Napster and its cohort were making it easier than ever to cultivate eclectic and informed musical tastes, but as critic Sasha Geffen points out, a lot of that groundwork was laid not online but over the air. Just take a look at the survey of the year’s Billboard hits that preceded this article, where pop-punk goofballs, weirdo R&B, and precision-tooled bubblegum written and produced by Swedish hired guns sounded right at home with pop royalty that was both on the ascent and keeping its ear to the underground. (There was also a song about thongs!) Blink-182 clowned on ’N Sync and Britney Spears in the “All The Small Things” video, but when they’re all showing up in the same Total Request Live countdowns, who was to say that one artist was better, or cooler, or more talented than the other?

Such a monumental year throws a wrench into the way this feature is supposed to function: The tracks that climbed to the top of the charts in 2000 are just as worthy of celebration as the ones that barely scraped the bottom. Perhaps that’s why this edition of Off The Charts is so largely defined by the authors’ personal tastes in guitar music—though you could also chalk that up to a rock mainstream that had found some interesting strains of nü-metal but was also skulking through the wreckage of Woodstock ’99. Our selections encompass a handful of next big things, reinventions and reclamations from seasoned veterans, enduring cult favorites, and one top 40 act inviting Spanish-speaking listeners to come on over. And odds are we first came across most of these tracks on a burned CD-R—though we swear we eventually bought the deluxe vinyl reissue.


Songs: Ohia, “Lioness” (January 17)

Any Jason Molina song is best appreciated lying on your back on a hardwood floor with the lights off, but if you’re not careful, “Lioness” will rip your guts out like the huntress of the title. Against a death march of shuffling cymbal and raw acoustic guitar, Molina finds himself caught in the tractor beam of a magnetic, cruel woman, inspiring this masochistic plea: “Want my heart to break, if it must break, in your jaws / Want you to lick my blood off your paws.” Dark and somnambulant, the song equates lust and longing with self-destruction—reflecting not only Molina’s eventual, sad demise, but also the miserable sexuality of Arab Strap’s Aidan Moffat and David Gow, both of whom guest on the album. [Katie Rife]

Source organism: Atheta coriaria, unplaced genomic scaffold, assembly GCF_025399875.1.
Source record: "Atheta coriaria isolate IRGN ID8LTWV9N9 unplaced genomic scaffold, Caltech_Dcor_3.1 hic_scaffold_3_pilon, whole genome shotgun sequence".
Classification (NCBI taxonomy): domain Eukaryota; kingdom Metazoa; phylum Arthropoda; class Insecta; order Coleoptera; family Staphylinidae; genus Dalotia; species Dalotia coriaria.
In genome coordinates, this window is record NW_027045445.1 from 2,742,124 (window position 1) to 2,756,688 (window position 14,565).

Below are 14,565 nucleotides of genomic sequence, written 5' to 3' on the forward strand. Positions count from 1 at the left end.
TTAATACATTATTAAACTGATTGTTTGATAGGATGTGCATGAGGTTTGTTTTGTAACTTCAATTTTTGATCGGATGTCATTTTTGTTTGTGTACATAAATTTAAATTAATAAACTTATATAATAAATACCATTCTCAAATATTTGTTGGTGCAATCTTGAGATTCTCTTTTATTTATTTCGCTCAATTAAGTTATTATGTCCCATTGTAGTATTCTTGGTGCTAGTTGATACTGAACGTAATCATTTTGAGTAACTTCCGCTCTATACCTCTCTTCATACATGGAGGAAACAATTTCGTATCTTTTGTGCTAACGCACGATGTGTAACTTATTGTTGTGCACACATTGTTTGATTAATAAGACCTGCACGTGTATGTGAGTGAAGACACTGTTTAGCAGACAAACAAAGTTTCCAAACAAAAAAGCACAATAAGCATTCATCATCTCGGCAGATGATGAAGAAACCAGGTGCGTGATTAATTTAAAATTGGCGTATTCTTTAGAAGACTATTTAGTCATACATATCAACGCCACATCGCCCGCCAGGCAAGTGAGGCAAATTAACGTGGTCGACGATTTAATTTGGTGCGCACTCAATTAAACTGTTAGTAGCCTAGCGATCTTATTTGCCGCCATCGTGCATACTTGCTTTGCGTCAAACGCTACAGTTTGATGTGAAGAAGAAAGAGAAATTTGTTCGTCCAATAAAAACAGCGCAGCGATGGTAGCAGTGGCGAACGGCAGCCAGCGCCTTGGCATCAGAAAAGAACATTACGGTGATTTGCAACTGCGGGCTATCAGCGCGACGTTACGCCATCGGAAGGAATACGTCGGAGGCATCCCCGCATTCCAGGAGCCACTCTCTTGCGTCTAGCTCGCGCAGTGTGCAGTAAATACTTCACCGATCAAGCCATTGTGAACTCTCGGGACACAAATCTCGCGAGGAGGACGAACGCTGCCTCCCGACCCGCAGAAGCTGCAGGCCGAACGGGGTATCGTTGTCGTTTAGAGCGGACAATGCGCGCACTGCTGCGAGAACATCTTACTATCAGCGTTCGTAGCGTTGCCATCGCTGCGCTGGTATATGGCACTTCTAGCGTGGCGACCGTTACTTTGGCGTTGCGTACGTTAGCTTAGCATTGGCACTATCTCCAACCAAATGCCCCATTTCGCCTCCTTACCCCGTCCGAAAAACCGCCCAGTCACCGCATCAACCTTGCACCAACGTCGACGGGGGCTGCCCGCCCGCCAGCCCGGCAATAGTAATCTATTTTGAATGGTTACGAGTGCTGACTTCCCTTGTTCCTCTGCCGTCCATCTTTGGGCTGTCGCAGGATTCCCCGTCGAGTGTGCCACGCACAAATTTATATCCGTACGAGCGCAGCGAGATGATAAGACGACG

Appleseed Cast, “Fishing The Sky” (February 9)

Mare Vitalis is the post-hardcore scene’s enduring ode to the sea, and “Fishing The Sky” is the song that sweeps you into the deep. Yeah, “Forever Longing The Golden Sunsets” has the better chorus, but The Appleseed Cast’s starry-eyed vision of melodic rock is never so inspiring as it is during those opening waves of guitar. “The falling skyline is washed away,” Christopher Crisci shouts during the song’s brief vocal break, conjuring the image of a sky as glimpsed from beneath the water’s surface. Like the red heart that bobs on the LP’s cover, “Fishing The Sky” embraces both the romance and the grandeur of being adrift, the world’s natural wonders consuming all. [Randall Colburn]


Dashboard Confessional, “Again I Go Unnoticed” (March 1)

Before Chris Carrabba became emo’s resident heartthrob and the subject of stupid arguments about “authenticity,” he was just an awkward Floridian playing acoustic weepers before Snapcase shows. But, hushed as many of The Swiss Army Romance’s songs are, a whiff of South Florida’s hardcore scene can be heard in “Again I Go Unnoticed,” a storm of self-pity that rages on string-snapping acoustic strums across two and a half minutes. Its lyrics about a partner’s waning passion are as on the nose as it gets, but Carrabba nails the near-pathetic desperation of blinding oneself to inevitability. “I’ll wait until tomorrow,” he sings. “Maybe you’ll feel better then, maybe we’ll be better then.” Spoiler: We won’t, but at least we’ll have songs like this. [Randall Colburn]


Alkaline Trio, “Radio” (March 14)